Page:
Cactus Flowers Enhance Arizona's Desert

Cactus Flowers Enhance Arizona's Desert

SCOTTSDALE, ARIZ. - For much of the year, the Sonoran Desert is a drab sea of sand and rocks punctuated in places by giant Saguaro cactus whose green skin is bleached by the relentless sun and heat. But in spring, when the vast expanse soaks up what little moisture it’s afforded each year, North America’s second-largest desert blossoms into a Garden of Eden with rare and beautiful flora that has few equals.

Bright clumps of yellow creosote, thought to be the oldest living plant on Earth, blanket the rocky Sonoran hills in the spring, while smaller flowers, cloaked in vibrant reds, blues, purples, whites and pinks, poke out from under thick brush.

It’s a magical scene appreciated by those who venture out on the vast network of trails that snake through Scottsdale so they can experience the botanical splendour up close.

In all, more than 3,500 native plant species thrive in the Sonoran Desert and the giant Saguaro cactus, which only grows here, is the star of this flower show — its lovely white-and-orange blossom is Arizona’s state flower.

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Left: Deep, rich colours carpet the desert in springtime. Right: The harsh Arizona desert is dotted with colour in the spring.


As I walk along the flower-lined trail leading from the Four Seasons Hotel up to Pinnacle Peak, I’m awestruck by the sheer size of the Saguaros, which can reach heights of more than 15 metres. Many of the Saguaros feature multiple arms; a fascinating fact when you consider the giant cactus doesn’t sprout its first appendage until it’s between 50 and 100 years old. The oldest Saguaros are the ones with the drooping arms.

Known as the “camel of plants,” the resilient Saguaro can store more than a ton of water which sees it through the desert’s driest periods.

If the Saguaro is the mightiest of the Sonoran plants, then the Prickly Pear cactus may be the cutest — its round, thick jointed stems sometimes taking the shape of Mickey Mouse ears. The prickly pear blooms with colourful flowers, ranging from cerise to purple to bright yellow, and the juice from its fruit buds produces a refreshing drink as well as syrup and jelly. The meaty flesh is edible and it’s said early settlers relied on the thorny plant for protein.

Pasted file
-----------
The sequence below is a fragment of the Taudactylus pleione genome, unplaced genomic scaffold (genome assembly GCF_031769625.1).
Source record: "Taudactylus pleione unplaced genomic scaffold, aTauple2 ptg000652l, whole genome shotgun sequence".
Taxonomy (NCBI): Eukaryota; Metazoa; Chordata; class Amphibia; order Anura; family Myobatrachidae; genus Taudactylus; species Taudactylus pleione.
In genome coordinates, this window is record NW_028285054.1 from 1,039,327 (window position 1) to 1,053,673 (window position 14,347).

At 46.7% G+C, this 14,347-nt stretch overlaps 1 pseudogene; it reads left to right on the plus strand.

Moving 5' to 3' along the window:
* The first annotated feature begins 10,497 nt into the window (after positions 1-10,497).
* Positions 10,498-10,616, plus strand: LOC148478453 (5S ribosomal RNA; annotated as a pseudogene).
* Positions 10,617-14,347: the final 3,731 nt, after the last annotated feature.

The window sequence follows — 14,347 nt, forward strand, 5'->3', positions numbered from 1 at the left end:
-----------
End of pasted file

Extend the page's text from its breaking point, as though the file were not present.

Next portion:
As I continue my walk along the Four Seasons’ one-kilometre trail I admire the fan-like Agave plant whose leaves blush with several colours — silver grey, bright green and purplish blue. This is the plant from which tequila is produced — maybe that’s why I find it so intoxicating to look at.

Up the trail, I bend down to photograph some Barrel Cactus and hear something slithering in the sand. A small gecko startles me as its darts across my feet and into some thick brush. The lovely Barrel Cactus holds the title as North America’s largest single-stemmed cactus and can grow to three metres in height.

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Left: The Arizona desert is full of wonders and colours. Right: Plants stand out against the harsh desert landscape.


Other plant species that visually stimulate me during my walk include:

• The fuzzy Teddy Bear Cholla, which looks cute and cuddly but whose sharp, barbed golden spines deliver a painful pinch if you get too close.

• The Ocotillo, whose whip-like branches are tipped with a bright red flower.

• The golden-flowered Palo Verde, which survives between 300 and 400 years and, despite looking more bush-like in its appearance, is actually Arizona’s state tree.

• The Yucca plant, which bears beautiful white bell-shaped flowers in the spring.

• The Queen of the Night, maybe the most beautiful of all desert plants whose grey, stick-like stems can grow to about one metre. In late spring, it produces silky white flowers and perfumes the desert air with a delicate fragrance that makes a trail walk that much more pleasant.

Some may think a trek in the Sonoran Desert a gruelling task, but in the spring, it’s a walk in the park thanks to the beautiful flora that blooms there.

 

Information
For information on the network of desert trails offered in the Scottsdale area, go to www.arizonaguide.com / For information on the Scottsdale Four Seasons Hotel and Resort Dessert Trail or to get rates at this 5-star property, go to www.fourseasons.com / Air Canada offers direct flights to Phoenix and the Scottsdale Four Seasons Hotel and Resort is a 40 minute drive away.

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